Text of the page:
Tragedy strikes as a group of carefree robots frolic across the screen. In the midst of their robot games, one breaks through a (really unsafe looking) bridge spanning an near-bottomless abyss, never to be seen again. Sort of.
An engineer is able to bring the robot back online, but now it looks like the one I choose before starting the game. And it doesn’t remember how to do anything. Thus begins my adventure as a robot.
I’m instructed on how to access my one little mechanical leg, and asked to get from one side of the room to the other. It sounds like an easy task on paper but Robotry’s physics-based controls make my steps as wobbly as a newborn giraffe, and it’s possible I’ve never been more proud of myself for getting across a short length of screen. By arcing my solo limb in a wild circle around my center mass, I force my way to an escape tunnel.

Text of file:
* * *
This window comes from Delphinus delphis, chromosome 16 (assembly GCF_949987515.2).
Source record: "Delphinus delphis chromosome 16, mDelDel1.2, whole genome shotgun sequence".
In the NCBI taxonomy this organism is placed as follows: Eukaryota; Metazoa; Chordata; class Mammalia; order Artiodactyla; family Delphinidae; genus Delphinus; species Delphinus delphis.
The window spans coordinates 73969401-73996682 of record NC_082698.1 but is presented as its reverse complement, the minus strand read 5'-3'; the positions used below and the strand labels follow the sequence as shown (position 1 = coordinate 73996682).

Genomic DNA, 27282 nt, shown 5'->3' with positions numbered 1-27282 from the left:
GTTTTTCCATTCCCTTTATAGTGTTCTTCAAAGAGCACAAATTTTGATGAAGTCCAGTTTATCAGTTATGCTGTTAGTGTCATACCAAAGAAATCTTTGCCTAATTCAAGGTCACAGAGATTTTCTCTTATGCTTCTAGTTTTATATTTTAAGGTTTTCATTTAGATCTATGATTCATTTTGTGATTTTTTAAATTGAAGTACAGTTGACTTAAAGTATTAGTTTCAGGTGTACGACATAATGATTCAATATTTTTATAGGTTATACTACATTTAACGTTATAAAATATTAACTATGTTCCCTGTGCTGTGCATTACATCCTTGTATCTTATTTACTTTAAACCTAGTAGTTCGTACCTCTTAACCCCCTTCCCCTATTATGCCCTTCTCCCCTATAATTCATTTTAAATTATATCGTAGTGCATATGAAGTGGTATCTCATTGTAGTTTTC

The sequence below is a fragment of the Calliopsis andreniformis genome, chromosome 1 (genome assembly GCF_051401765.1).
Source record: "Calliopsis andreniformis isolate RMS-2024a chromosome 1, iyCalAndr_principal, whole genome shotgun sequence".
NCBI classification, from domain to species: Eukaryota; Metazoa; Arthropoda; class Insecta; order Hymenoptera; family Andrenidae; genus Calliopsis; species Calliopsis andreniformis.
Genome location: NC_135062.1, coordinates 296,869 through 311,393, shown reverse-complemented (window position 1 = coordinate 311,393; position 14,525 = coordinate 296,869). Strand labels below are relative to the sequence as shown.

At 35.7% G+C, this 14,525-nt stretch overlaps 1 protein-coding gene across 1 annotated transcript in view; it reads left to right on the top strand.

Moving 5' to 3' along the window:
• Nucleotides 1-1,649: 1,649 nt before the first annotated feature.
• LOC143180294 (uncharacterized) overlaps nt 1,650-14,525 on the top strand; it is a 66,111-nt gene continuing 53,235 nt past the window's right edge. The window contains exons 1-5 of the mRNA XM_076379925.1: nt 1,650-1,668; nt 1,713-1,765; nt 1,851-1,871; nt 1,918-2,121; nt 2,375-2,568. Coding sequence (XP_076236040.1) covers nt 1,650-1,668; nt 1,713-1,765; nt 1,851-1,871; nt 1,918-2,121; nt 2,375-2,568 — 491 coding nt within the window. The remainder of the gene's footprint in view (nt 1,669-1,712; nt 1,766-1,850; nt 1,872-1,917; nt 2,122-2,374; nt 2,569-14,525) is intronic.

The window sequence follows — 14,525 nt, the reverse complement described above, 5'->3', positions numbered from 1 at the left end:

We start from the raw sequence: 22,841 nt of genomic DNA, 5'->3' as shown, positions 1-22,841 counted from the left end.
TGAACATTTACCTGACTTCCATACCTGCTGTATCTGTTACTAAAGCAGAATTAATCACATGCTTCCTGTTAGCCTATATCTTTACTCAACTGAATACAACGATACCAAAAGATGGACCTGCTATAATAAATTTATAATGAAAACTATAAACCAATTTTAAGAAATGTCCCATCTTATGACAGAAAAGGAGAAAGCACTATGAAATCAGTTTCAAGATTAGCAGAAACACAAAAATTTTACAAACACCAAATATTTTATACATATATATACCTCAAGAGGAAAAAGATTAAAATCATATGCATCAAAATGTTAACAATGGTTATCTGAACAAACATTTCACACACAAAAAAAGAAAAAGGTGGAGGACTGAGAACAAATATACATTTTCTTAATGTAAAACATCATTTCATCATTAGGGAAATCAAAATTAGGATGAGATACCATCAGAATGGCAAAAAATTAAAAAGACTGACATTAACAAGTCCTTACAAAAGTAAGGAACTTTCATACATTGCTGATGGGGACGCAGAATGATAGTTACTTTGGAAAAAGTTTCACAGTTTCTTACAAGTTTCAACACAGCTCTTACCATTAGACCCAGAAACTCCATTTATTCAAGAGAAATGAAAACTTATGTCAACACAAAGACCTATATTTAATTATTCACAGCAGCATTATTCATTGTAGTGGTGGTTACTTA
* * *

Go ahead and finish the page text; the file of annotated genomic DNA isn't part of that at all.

Which leads me to another room that ends in another escape tunnel, and then another; each room growing more complicated and offering things like gems or hidden figures with microchips to collect. As I get farther, the game encourages me to learn new techniques, like using my sticky foot and momentum to hop over obstacles rather than rolling into it. This comes in handy when the game begins to introduces things like pools of acid and giant air-blowing industrial fans.
Then, when I think I finally have things down, they throw another leg at me. I control each limb with separate joysticks, making locomotion even more ridiculous than before. It’s hard not to laugh at how silly it all looks. The 2D platformer even gives you a chance to laugh at a partner, as the campaign mode has a co-op option. Or, if you really want to make things goofy, you can have multiple players controlling one leg of the same robot in co-op mode.
Robotry is coming to Xbox, Switch, and PC on October 26, if this purposely preposterous title sounds like your kind of fun.